Emery Skolfield says, ”Many small businesses, unfortunately, feel they can’t get involved in digital marketing — that it’s something only big companies do. The reality is you don’t need a million dollars to run a social media marketing campaign or to send regular emails to your customers.”

I was always under the impression that I’d need millions of dollars to gain exposure on my own.

I thought that the guides provided online that help you gain visibility were just theory and not something that would work in practice. Yet, when I tried to practice what was preached, on the proper platforms, I achieved more success than I could ever imagine.

My total investment when setting up my blog was about $700. I asked for a lot of custom work that really wasn’t that necessary and could have got away with creating it for a lot less. I spent around $150 a month on the maintenance of my site through a virtual assistant. Plus, maybe a few hundred dollars on ads here and there. Compared to what was made, that was a drop in the bucket. Yet, even with these minimal costs, most of my visibility and growth was organic. All I really needed was time, a computer and a phone to post the content.

Nowadays, I haven’t spent much more as far as costs go. Just the cost of a GoPro camera and a few accessories (around $600) as I start to move my content into the video sphere.

Since I have been involved with so many businesses in the past, I realized something else that stuck out to me.

I invested most of my time into the company’s brands that I worked with. Yet, even though I made them recognizable brands in the past, that they were not around today. On my resume with either current or potential clients, they meant nothing.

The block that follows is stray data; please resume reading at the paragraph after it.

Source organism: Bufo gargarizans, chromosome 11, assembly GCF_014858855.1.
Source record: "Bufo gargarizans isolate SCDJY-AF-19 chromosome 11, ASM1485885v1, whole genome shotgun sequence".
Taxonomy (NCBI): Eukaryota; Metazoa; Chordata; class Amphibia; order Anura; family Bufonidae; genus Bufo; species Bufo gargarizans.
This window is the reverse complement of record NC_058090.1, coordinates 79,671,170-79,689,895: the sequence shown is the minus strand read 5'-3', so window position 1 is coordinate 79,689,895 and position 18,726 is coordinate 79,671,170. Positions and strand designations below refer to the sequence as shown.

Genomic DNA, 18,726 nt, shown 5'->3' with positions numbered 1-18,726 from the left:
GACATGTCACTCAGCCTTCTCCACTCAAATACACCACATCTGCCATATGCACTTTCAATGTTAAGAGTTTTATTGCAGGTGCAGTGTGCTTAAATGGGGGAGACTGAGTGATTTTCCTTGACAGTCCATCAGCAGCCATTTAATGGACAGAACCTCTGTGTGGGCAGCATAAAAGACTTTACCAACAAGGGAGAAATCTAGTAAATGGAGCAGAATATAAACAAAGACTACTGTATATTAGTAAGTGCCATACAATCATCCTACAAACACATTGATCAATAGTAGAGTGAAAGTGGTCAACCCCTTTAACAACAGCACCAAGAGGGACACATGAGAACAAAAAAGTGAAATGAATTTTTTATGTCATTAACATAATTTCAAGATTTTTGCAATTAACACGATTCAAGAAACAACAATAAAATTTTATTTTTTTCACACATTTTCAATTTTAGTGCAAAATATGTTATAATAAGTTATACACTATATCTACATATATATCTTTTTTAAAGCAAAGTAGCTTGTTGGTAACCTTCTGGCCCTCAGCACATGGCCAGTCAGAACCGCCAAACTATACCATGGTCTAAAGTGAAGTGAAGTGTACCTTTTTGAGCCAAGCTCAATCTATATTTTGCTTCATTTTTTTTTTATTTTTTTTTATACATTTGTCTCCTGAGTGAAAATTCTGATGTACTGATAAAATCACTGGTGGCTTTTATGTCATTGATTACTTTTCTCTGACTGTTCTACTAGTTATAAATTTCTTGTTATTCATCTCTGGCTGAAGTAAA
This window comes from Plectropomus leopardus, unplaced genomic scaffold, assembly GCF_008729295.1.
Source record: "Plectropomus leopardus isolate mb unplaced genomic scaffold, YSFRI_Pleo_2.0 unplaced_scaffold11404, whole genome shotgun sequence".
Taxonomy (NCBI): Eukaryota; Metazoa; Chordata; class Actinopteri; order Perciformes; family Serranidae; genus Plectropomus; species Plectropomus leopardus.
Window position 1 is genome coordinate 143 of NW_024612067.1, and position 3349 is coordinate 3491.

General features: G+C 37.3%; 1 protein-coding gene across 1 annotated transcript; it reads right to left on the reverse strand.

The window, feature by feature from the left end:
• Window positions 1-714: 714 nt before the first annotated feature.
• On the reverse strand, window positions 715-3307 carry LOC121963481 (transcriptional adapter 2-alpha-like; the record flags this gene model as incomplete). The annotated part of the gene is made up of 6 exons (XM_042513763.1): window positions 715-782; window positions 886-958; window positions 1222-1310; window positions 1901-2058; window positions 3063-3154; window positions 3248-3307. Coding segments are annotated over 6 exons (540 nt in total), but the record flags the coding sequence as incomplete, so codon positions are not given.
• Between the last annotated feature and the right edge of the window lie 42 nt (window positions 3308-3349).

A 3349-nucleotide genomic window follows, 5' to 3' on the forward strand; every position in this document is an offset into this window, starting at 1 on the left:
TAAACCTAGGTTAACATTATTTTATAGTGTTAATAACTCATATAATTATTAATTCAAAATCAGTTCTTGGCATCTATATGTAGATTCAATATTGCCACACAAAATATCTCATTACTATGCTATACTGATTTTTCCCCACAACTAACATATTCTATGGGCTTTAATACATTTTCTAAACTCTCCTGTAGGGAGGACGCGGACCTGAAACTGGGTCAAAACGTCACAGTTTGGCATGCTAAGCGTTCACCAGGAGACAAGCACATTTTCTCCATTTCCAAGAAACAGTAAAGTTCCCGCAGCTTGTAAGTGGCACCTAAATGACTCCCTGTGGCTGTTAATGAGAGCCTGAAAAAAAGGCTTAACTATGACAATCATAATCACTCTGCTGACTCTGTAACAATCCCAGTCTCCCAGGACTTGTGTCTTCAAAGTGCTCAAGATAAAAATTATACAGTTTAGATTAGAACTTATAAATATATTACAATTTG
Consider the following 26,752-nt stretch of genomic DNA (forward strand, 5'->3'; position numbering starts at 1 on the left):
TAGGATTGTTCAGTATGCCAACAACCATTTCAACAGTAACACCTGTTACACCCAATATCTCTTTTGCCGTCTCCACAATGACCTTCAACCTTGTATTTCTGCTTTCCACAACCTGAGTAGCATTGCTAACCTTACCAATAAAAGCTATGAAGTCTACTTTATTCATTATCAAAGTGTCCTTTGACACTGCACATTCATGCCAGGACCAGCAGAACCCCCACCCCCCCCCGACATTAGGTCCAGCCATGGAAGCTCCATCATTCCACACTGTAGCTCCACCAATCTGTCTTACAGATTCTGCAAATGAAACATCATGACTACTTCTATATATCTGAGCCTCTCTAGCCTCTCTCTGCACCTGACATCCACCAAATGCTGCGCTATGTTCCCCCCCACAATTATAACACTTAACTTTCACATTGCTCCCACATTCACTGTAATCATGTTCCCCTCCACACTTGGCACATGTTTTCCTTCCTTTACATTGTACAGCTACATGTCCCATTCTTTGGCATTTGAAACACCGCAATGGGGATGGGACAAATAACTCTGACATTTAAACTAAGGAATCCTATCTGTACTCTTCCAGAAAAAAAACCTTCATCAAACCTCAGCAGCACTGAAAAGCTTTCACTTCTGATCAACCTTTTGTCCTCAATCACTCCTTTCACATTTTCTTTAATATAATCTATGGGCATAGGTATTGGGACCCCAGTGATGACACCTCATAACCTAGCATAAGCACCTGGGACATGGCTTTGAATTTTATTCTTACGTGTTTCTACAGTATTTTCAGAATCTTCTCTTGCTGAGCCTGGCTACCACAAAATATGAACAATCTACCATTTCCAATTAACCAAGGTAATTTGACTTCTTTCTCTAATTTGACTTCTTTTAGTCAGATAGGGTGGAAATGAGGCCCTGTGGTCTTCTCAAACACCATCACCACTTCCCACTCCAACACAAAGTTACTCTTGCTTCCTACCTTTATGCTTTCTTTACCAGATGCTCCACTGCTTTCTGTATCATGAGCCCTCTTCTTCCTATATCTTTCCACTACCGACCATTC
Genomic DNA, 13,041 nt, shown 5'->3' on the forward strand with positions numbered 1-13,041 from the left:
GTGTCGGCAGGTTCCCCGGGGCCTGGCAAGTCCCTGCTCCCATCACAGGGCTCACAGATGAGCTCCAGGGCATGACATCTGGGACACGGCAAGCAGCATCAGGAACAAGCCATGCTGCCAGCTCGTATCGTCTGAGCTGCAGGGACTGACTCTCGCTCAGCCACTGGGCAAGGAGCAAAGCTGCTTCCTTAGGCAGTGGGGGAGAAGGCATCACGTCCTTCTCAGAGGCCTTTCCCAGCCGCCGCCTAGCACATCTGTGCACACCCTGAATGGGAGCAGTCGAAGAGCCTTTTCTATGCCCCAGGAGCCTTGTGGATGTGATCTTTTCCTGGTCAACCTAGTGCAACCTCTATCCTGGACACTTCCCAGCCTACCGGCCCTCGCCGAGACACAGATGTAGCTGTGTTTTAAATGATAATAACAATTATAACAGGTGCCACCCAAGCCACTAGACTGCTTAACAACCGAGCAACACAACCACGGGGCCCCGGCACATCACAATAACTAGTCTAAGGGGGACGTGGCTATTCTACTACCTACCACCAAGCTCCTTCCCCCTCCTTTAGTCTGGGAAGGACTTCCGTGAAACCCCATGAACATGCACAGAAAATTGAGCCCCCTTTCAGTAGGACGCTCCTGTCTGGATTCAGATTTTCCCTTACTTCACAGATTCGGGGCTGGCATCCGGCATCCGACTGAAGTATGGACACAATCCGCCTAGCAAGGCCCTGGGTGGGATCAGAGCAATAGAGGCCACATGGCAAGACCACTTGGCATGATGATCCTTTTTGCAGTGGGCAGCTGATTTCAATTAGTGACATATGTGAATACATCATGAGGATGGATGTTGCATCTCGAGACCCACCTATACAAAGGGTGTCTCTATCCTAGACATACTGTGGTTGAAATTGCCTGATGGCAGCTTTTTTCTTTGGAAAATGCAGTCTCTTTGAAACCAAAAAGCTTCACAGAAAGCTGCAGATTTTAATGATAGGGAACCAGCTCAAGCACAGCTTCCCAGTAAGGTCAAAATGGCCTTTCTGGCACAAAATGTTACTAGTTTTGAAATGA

So I decided to shift my way of building a business.

Back in 2006 when I used to do sales, I was taught to follow a specific method. It was called the ten steps of a sale. So I looked back on the ten steps of a sale and focused on the first three:

  1. Meet and greet.
  2. Sell yourself.
  3. Sell your company.

Something about that finally clicked. I always led with the company first. But then I thought about how much more trust I would have with my clients if they believed in me first. So I realized what I needed to do was first lead with myself.

So instead of following traditional means of branding underneath a company, I focused on personal branding and built my brand underneath my name instead. I knew for certain, that no matter what happens, as long as I’m alive, I will still be here to maintain my personal name. So instead of building my content on behalf of a company that may or may not be here tomorrow, I could build my content underneath my name instead.

Then when I am able to build trust and rapport with my audience, they will be more than happy to buy from the company that I represent.

So I guess my biggest obstacle was really two fold.

  1. How to get visibility and traction online.
  2. How to build credibility underneath my personal brand as opposed to a company brand.

For other tips on how to overcome your business challenges or get insights through a wealth of information on many topics relevant to your business, visit Office Depot Business Solutions Center and check out the expertise provided in the articles on their site.

What challenges and obstacles did you face when you started your business and how did you overcome them?